"Love is power. Intellectual and moral strength are involved in this principle, and cannot be separated from it. The power of wealth has a tendency to corrupt and destroy; the power of force is strong to do hurt; but the excellence and value of pure love consist in its efficiency to do good, and to do nothing else but good. Whatsoever is done out of pure love, be it ever so little or contemptible in the sight of men, is wholly fruitful; for God measures more with how much love one worketh, than the amount he doeth. Love is of God. The unconverted heart cannot originate nor produce this plant of heavenly growth, which lives alone, and flourishes only where Christ reigns. Love cannot live without action, and every act increases, strengthens, and extends it. Love will prevail and gain the victory when argument and authority are powerless. Love works not for profit nor reward; yet God has ordained that great gain shall be the certain result of every labor of love. It is diffusive in its nature, and quiet in its operation, yet strong and mighty in its purpose to overcome great evils. It is melting and transforming in its influence, and will take hold of the lives of the sinful, and affect their hearts when every other means has proved unsuccessful. Wherever the power of intellect, of authority, of force, is employed, and love is not manifestly present, the affections and will of those whom we seek to reach, assume a defensive, repelling position, and increase their strength of resistance as they are met by another power than love. Jesus was the Prince of Peace. He came into the world to bring resistance and authority into subjection to himself. Wisdom and strength he could command, but the means he employed to overcome evil were wisdom and strength of love. Suffer nothing to divide your interest from your present work until God shall see fit to give you another piece of work in the same field. Seek not for happiness, for that is never to be found by seeking for it. Go about your duty. Let faithfulness mark all your doings, and be clothed with humility." RH, May 11, 1886.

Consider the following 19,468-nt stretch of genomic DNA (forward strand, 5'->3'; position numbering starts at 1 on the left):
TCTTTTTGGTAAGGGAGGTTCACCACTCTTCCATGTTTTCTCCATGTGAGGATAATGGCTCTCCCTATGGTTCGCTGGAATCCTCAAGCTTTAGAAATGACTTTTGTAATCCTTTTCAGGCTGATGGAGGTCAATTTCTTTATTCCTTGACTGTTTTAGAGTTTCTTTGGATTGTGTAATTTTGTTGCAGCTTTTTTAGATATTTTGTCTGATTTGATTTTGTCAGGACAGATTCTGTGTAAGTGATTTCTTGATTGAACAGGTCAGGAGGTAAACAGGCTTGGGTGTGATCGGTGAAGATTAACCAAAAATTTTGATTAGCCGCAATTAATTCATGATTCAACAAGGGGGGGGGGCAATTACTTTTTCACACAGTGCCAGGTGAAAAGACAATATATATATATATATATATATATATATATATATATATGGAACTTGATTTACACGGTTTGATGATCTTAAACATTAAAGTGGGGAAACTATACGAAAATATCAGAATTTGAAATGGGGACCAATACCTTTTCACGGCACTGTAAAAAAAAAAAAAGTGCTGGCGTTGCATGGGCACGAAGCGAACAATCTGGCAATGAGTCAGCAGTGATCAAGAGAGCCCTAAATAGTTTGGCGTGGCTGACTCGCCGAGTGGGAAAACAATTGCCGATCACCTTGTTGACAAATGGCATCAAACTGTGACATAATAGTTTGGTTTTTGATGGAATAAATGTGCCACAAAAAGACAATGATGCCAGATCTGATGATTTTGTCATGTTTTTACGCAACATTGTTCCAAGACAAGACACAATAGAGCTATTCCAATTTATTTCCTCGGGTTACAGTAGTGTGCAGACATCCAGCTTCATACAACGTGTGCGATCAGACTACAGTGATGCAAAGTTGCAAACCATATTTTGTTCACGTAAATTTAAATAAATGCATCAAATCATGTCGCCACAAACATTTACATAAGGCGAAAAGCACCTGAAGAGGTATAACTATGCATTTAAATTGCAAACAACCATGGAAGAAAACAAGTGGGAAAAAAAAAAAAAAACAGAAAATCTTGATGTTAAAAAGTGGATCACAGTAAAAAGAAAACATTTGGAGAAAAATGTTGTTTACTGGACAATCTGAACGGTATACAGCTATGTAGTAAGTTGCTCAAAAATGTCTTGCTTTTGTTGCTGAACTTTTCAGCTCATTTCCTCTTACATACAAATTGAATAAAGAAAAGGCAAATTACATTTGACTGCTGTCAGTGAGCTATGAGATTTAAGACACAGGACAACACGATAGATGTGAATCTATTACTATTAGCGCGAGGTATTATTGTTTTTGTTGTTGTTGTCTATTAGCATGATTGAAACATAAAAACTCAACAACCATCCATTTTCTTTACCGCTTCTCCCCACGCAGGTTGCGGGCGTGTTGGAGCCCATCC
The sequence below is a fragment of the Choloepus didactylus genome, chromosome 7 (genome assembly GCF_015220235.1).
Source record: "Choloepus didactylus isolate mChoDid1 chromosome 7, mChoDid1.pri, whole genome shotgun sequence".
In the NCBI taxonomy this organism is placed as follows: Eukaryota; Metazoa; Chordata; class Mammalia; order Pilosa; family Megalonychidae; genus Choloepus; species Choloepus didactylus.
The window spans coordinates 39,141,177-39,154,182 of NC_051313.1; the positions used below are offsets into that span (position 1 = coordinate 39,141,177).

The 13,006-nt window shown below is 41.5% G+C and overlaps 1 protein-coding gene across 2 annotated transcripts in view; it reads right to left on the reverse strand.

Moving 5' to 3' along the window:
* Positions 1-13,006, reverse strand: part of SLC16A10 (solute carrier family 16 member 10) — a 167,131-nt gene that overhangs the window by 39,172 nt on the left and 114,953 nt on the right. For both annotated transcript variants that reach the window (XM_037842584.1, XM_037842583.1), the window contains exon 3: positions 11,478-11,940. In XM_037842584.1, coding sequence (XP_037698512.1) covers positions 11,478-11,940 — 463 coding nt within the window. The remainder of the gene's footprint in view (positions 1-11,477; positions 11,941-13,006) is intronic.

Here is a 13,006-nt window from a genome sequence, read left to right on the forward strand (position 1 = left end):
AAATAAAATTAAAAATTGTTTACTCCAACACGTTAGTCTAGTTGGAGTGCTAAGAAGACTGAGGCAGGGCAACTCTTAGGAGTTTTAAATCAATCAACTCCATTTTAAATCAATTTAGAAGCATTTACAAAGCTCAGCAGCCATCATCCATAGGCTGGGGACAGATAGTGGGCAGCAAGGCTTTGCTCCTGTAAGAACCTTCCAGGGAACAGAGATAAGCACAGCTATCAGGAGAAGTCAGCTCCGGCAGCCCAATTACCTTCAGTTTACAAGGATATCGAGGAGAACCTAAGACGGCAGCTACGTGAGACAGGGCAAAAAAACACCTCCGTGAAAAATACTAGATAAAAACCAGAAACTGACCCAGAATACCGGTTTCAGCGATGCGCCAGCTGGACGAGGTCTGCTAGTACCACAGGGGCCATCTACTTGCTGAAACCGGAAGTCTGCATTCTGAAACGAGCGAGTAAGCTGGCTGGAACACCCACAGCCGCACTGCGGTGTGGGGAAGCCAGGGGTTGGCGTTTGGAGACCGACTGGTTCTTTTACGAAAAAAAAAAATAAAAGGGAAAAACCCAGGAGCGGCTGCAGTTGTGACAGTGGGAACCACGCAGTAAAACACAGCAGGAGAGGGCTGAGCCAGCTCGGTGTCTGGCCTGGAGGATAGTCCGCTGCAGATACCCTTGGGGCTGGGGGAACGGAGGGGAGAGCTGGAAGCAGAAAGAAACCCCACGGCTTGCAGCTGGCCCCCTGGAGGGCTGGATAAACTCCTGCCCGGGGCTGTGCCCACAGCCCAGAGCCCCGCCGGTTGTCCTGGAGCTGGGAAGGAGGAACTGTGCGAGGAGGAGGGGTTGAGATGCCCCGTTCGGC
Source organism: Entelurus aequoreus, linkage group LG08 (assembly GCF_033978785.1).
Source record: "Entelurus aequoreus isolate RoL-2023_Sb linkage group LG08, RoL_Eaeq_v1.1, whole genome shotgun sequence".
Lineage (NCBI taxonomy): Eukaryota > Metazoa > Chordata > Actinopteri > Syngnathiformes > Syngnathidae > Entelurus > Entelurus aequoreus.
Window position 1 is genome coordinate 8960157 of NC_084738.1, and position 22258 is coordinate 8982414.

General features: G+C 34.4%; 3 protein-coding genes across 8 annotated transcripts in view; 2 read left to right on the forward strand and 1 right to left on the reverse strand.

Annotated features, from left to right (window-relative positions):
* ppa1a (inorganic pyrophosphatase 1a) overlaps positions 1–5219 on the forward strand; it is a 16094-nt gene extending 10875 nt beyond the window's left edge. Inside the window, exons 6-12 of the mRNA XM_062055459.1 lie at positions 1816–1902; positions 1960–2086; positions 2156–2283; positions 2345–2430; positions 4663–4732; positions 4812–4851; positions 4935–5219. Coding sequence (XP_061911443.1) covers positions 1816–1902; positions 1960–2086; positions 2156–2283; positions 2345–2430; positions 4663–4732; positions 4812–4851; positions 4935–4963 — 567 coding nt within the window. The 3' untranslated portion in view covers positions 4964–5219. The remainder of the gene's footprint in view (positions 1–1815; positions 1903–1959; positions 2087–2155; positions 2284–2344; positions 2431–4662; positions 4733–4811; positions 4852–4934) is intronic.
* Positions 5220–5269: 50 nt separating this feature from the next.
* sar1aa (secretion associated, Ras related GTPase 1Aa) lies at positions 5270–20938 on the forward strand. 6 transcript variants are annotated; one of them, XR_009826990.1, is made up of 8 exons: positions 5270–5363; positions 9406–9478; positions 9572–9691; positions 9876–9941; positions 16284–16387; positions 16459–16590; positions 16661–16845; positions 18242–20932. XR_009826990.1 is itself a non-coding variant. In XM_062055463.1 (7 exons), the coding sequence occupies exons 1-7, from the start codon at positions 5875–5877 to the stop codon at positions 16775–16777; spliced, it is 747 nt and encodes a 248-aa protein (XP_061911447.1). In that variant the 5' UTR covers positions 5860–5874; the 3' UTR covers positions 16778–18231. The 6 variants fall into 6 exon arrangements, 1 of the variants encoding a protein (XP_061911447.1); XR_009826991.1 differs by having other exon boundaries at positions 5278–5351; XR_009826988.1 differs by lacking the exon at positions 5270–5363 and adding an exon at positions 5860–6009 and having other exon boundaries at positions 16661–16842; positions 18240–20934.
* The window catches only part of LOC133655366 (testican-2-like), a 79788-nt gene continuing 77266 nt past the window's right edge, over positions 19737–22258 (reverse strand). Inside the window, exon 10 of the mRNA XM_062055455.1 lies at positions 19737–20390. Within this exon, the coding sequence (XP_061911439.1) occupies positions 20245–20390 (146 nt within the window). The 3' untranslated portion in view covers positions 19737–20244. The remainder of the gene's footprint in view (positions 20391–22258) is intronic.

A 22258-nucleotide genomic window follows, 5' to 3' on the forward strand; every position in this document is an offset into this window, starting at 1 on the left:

"Lucifer sought supreme authority, eternal in the heavens. When the spirit of worldly ambition has entered a church it seeks temporal authority supreme on earth. This is but the natural course for human weakness to take, when it has forgotten to subject itself in child-like humility to Divine leading. When the fallen church and the fallen angel have purposes which complement each other and tend to the same end, they become natural allies. But when the church forsakes its Divine Master, it subjects itself to Satan's leadership, and becomes, with all its power and intelligence, the dupe and the tool of supernatural subtlety. The two will then work together for the same ends,- the supremacy of self, and the subjugation of all else, and will have a common purpose,- to destroy the product of the Gospel, liberty, civil and religious. When a church does this it becomes an ecclesiasticism and no longer the Church of God."  July 2, 1896 EJW, PTUK 420.